A growing number of prominent scientists are raising serious criticisms about the government's $1.5 billion Cancer Genome Atlas, calling it a waste of money at a time when federal funding for science is facing a critical challenge. The key criticism is that the atlas intends to catalog mutations related to primary tumors. But the researchers say that primary tumors aren't the chief threat. A more serious threat are the malignant cells that cause metastases, a rapid spread of cancer to other organs. The atlas may miss these cells, while identifying scores of mutations that are innocuous, critics maintain. Mutations in primary tumors may not be optimal drug targets and the mutations they track largely irrelevant. Noted UCLA cancer researcher Dennis Slamon says that even if the atlas identifies mutations, researchers will still be left with the hard work of determining if they cause cancer.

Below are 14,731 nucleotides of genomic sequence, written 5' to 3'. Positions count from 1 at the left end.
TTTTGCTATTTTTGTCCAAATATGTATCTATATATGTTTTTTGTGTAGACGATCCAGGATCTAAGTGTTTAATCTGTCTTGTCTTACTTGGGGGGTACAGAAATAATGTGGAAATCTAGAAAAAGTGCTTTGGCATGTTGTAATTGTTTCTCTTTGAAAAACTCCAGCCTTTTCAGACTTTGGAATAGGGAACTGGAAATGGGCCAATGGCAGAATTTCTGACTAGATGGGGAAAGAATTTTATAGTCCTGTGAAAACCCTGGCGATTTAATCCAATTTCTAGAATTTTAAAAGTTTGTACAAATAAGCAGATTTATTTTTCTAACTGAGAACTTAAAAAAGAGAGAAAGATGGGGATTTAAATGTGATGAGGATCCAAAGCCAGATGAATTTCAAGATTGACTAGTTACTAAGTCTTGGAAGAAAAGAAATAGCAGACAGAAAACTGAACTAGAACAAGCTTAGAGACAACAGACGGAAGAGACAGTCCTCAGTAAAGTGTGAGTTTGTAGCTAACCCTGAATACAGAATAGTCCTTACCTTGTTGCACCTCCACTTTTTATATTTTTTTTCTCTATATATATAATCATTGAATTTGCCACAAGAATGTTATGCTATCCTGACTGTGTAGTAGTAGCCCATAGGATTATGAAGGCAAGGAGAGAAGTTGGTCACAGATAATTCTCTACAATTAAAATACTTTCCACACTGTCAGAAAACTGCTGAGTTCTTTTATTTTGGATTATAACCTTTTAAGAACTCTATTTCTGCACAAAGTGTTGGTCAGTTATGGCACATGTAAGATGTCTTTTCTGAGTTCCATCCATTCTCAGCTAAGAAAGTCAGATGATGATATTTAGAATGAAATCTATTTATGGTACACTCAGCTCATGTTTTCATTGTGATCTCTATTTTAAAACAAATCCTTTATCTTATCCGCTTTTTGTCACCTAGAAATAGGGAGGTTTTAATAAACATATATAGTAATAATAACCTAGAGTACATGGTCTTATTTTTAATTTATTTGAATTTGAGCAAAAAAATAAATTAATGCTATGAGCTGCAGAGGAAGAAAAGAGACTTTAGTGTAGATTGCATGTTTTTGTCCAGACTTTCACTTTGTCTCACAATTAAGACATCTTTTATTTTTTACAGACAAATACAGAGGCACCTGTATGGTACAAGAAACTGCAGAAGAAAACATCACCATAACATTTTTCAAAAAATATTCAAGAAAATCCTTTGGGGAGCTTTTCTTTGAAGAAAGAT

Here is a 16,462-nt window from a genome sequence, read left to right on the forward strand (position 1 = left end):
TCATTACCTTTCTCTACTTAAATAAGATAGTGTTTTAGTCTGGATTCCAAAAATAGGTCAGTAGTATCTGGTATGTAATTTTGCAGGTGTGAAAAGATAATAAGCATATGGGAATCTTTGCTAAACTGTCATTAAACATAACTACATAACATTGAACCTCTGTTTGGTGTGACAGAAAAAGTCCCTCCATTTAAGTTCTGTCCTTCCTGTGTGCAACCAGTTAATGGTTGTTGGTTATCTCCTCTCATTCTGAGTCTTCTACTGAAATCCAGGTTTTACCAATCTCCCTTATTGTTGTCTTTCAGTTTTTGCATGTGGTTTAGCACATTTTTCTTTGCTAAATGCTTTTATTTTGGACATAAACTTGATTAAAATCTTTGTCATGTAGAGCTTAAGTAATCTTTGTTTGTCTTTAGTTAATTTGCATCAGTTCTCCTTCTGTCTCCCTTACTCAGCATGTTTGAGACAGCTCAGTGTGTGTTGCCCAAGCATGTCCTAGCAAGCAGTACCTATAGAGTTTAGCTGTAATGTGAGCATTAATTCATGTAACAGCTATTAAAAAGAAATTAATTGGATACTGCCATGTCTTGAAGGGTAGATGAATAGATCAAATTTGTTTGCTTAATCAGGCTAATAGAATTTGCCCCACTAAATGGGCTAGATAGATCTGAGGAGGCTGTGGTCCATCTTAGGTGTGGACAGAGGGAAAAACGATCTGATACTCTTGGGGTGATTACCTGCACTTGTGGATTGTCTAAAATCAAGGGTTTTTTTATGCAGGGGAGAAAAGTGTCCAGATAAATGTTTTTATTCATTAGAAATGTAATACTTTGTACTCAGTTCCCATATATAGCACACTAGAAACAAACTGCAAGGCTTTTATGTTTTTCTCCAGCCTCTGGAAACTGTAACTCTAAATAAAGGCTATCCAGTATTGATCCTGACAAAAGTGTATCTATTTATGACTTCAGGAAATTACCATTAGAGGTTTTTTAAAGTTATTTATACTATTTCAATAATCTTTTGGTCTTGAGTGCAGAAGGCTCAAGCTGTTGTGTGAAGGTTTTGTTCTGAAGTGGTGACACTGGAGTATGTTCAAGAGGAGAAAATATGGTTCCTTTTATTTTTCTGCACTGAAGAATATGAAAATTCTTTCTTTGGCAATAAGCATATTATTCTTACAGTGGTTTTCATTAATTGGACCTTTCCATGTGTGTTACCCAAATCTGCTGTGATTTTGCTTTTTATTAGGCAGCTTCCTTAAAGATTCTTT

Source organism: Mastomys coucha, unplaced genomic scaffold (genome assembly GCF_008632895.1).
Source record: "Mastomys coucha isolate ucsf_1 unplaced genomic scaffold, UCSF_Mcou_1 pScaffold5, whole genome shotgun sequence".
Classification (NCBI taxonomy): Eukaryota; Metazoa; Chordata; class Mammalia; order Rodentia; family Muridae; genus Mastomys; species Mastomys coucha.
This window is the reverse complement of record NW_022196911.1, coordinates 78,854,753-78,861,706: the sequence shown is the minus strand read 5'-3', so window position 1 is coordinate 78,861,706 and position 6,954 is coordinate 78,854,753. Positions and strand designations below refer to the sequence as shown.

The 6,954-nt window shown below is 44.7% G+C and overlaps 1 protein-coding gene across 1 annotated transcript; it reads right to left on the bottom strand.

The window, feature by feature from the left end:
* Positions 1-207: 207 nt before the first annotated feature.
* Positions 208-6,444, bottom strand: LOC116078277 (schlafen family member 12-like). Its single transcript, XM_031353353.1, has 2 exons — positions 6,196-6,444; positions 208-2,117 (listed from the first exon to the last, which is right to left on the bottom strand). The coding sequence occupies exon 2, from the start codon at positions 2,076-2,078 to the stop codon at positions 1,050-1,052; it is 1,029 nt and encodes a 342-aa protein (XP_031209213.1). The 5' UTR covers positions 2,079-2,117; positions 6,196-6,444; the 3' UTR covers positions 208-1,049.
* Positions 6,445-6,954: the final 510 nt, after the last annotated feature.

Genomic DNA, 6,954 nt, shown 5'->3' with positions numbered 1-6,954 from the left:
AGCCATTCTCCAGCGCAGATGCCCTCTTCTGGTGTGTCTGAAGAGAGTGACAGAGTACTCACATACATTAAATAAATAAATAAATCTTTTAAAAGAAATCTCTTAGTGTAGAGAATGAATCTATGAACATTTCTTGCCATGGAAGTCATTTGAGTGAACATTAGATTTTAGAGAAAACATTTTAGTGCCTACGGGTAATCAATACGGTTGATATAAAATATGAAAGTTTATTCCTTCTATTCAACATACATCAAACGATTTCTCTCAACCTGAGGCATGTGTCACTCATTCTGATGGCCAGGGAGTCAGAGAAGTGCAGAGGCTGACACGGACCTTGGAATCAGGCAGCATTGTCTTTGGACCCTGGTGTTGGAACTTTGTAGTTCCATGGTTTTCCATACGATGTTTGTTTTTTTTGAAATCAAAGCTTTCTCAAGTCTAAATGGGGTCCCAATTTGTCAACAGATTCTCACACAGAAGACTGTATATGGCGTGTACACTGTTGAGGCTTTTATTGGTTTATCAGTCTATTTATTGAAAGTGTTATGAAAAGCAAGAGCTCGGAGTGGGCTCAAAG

- read the report from MSNBC